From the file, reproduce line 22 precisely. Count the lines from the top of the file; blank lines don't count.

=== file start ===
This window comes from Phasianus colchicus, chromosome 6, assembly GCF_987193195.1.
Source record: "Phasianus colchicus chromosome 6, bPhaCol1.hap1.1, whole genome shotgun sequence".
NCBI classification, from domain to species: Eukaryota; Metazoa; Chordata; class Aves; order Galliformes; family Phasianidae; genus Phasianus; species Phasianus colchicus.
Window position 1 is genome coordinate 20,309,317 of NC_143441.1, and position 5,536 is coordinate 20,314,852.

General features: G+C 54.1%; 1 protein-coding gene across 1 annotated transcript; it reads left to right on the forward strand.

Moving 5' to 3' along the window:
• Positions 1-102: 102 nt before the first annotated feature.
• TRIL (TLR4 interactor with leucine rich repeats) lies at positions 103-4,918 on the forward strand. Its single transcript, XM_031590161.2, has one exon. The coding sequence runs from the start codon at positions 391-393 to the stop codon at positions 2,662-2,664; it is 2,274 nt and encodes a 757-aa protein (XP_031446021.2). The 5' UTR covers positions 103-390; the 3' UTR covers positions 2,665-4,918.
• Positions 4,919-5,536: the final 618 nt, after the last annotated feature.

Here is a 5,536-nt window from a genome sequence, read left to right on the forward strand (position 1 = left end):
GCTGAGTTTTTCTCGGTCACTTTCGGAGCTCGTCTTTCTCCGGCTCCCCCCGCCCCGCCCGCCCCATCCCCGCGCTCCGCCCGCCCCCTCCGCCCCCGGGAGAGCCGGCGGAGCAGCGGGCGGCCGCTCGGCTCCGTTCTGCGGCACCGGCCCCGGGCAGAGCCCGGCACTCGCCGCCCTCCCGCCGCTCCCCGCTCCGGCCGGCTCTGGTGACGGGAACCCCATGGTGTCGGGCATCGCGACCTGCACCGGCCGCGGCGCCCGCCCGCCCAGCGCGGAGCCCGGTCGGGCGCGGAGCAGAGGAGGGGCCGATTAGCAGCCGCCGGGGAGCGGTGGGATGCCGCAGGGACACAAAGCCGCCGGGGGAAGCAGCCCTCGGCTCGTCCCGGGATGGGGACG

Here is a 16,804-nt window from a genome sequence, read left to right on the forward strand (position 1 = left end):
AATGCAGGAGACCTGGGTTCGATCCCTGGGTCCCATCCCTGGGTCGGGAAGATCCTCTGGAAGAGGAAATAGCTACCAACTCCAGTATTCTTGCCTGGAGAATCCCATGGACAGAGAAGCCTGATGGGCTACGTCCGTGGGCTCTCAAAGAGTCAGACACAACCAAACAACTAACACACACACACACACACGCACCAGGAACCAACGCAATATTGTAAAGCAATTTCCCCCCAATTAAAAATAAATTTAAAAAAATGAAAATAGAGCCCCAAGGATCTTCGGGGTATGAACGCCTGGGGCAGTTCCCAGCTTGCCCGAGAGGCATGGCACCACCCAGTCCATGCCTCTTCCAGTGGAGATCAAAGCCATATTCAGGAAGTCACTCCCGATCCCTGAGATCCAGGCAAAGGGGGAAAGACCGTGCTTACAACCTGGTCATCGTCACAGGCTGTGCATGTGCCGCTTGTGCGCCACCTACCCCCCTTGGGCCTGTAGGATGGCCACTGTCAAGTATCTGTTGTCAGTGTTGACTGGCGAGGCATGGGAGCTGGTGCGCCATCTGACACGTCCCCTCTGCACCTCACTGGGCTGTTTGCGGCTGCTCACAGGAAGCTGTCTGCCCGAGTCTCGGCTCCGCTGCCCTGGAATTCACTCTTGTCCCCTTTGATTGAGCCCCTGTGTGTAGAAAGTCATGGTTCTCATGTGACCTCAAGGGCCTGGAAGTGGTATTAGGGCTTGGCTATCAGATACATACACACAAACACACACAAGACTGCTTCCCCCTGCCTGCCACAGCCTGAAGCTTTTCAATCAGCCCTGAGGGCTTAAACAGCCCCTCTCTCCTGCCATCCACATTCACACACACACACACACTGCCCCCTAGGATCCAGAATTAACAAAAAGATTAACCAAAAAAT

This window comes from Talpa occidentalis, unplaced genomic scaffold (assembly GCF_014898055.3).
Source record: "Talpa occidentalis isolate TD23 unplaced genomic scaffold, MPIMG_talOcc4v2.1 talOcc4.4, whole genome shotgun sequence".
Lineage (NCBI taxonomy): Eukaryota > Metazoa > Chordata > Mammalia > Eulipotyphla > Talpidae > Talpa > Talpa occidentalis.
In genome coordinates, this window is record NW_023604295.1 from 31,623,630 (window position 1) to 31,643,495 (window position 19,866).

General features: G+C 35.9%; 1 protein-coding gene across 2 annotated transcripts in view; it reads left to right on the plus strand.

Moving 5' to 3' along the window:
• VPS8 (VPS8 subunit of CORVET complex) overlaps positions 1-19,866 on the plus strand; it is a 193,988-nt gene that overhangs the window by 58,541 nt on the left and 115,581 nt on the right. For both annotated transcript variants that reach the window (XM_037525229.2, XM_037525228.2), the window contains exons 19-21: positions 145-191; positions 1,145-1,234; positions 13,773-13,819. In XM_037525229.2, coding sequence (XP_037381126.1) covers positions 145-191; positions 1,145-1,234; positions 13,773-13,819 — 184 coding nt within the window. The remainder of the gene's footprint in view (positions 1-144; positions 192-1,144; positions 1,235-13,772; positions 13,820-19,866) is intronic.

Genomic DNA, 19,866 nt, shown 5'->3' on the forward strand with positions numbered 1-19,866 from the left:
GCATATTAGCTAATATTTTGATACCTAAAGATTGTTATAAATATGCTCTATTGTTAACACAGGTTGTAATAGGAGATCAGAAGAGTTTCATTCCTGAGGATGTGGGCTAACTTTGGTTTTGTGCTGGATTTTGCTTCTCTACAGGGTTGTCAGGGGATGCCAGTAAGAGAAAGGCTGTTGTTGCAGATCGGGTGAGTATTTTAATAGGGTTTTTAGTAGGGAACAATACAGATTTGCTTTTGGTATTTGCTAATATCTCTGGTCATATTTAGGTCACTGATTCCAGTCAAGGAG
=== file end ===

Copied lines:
GCATATTAGCTAATATTTTGATACCTAAAGATTGTTATAAATATGCTCTATTGTTAACACAGGTTGTAATAGGAGATCAGAAGAGTTTCATTCCTGAGGATGTGGGCTAACTTTGGTTTTGTGCTGGATTTTGCTTCTCTACAGGGTTGTCAGGGGATGCCAGTAAGAGAAAGGCTGTTGTTGCAGATCGGGTGAGTATTTTAATAGGGTTTTTAGTAGGGAACAATACAGATTTGCTTTTGGTATTTGCTAATATCTCTGGTCATATTTAGGTCACTGATTCCAGTCAAGGAG